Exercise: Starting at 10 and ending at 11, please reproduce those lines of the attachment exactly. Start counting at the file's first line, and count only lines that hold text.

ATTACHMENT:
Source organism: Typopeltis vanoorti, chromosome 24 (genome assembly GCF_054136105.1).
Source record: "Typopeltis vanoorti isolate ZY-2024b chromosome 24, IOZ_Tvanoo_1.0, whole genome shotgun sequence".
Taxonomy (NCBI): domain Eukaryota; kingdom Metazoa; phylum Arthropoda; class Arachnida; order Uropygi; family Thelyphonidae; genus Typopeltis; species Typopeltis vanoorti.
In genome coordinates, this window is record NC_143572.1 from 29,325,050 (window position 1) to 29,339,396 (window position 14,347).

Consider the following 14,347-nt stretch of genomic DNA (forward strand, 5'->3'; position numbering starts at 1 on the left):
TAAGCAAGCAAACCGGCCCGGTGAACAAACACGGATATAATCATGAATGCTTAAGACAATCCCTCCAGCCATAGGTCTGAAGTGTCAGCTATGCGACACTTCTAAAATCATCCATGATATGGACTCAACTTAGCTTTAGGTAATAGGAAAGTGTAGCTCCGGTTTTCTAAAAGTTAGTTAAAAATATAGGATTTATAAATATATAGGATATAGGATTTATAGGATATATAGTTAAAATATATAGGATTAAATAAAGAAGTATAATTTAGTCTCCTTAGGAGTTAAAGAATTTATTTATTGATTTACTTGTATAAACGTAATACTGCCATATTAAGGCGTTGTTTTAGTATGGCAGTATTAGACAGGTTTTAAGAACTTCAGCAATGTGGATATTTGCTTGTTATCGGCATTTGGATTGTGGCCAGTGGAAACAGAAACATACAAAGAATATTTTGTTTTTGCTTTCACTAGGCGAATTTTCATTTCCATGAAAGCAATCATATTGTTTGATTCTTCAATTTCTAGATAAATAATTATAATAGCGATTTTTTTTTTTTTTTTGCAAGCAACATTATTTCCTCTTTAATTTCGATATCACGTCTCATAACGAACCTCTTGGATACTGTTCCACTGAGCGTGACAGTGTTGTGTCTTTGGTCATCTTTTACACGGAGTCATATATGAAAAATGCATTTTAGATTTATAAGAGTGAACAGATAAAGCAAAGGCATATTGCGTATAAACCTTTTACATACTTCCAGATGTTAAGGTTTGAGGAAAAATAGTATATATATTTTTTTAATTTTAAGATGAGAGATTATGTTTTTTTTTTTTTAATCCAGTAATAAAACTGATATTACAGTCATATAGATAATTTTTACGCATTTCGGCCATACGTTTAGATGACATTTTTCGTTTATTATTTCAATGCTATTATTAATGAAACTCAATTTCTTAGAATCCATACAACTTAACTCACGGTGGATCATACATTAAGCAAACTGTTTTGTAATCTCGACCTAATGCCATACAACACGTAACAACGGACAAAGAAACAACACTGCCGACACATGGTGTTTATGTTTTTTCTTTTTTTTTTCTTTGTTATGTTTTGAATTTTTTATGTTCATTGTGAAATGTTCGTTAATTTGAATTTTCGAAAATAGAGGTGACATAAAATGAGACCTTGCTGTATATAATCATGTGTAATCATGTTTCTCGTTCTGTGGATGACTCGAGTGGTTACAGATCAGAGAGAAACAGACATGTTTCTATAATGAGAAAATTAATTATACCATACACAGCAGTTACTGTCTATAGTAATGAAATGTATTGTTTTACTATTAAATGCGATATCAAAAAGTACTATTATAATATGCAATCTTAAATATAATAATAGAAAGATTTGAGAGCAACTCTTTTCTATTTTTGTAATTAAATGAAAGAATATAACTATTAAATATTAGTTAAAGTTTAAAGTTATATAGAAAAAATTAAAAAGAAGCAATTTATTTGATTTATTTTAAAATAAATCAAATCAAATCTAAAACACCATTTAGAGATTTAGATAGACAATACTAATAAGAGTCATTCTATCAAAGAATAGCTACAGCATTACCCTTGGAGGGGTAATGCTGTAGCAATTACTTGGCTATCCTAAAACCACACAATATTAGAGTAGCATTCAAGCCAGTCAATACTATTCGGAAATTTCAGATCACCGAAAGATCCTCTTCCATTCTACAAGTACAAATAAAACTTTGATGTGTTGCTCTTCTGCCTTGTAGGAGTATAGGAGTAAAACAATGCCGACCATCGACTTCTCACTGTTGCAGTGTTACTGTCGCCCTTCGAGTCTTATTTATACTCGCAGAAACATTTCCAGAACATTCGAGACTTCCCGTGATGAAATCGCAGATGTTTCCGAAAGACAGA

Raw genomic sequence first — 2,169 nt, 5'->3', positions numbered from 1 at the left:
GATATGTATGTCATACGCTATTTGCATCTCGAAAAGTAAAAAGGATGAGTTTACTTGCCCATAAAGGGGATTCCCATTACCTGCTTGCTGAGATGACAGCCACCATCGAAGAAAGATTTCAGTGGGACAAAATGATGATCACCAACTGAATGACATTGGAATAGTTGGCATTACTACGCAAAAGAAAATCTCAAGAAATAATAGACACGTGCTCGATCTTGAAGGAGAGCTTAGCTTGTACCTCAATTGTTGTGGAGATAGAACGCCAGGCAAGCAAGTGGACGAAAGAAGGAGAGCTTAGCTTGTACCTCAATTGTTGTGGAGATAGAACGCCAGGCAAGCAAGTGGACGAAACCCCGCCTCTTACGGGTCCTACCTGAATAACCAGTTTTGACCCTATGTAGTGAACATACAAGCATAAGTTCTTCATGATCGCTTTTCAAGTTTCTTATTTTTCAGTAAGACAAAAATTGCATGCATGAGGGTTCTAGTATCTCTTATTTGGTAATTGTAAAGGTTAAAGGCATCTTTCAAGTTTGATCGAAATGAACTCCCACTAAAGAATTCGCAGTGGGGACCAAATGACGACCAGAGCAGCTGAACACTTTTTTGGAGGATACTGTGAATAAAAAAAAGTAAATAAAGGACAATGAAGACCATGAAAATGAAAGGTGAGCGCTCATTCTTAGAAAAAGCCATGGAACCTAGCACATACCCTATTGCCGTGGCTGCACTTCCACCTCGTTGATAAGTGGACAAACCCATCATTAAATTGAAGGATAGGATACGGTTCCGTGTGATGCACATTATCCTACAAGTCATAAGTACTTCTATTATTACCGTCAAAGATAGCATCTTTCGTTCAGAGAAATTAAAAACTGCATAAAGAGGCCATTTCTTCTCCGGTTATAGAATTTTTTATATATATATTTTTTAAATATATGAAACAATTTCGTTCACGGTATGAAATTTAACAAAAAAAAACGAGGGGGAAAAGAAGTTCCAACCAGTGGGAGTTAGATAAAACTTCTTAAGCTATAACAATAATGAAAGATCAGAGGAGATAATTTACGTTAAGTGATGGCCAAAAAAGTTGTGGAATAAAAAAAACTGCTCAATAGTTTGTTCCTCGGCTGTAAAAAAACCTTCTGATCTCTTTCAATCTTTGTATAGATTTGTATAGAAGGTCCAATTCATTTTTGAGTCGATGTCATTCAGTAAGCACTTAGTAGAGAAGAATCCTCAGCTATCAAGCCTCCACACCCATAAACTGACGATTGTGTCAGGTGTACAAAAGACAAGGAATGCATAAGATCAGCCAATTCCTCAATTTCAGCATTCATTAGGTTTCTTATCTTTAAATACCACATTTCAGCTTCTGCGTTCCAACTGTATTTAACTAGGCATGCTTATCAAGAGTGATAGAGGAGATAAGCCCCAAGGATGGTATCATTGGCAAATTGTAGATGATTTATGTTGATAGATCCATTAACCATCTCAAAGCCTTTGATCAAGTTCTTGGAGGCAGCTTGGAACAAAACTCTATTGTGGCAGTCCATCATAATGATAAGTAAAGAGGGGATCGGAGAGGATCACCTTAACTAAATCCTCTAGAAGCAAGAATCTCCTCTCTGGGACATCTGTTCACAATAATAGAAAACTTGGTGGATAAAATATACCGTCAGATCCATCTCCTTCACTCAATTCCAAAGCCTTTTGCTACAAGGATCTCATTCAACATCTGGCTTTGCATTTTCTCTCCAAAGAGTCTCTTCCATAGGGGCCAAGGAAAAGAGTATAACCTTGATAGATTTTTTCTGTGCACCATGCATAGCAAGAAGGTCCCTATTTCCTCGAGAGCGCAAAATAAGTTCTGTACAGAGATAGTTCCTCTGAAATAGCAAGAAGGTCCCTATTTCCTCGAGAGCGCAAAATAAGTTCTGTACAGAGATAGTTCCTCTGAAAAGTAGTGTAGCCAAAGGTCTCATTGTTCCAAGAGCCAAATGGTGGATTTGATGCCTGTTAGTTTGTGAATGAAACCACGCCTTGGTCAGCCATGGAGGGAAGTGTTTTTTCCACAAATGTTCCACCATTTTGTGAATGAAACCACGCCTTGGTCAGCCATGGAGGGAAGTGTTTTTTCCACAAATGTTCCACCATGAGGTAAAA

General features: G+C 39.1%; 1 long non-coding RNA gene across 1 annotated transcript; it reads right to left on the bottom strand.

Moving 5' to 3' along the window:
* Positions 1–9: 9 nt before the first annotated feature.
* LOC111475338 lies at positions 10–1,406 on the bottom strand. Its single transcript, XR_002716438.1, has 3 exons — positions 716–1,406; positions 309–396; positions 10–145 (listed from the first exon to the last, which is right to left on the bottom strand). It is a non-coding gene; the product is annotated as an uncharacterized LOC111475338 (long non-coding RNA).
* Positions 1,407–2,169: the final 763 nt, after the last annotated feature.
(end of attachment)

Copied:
Moving 5' to 3' along the window:
* Positions 1–9: 9 nt before the first annotated feature.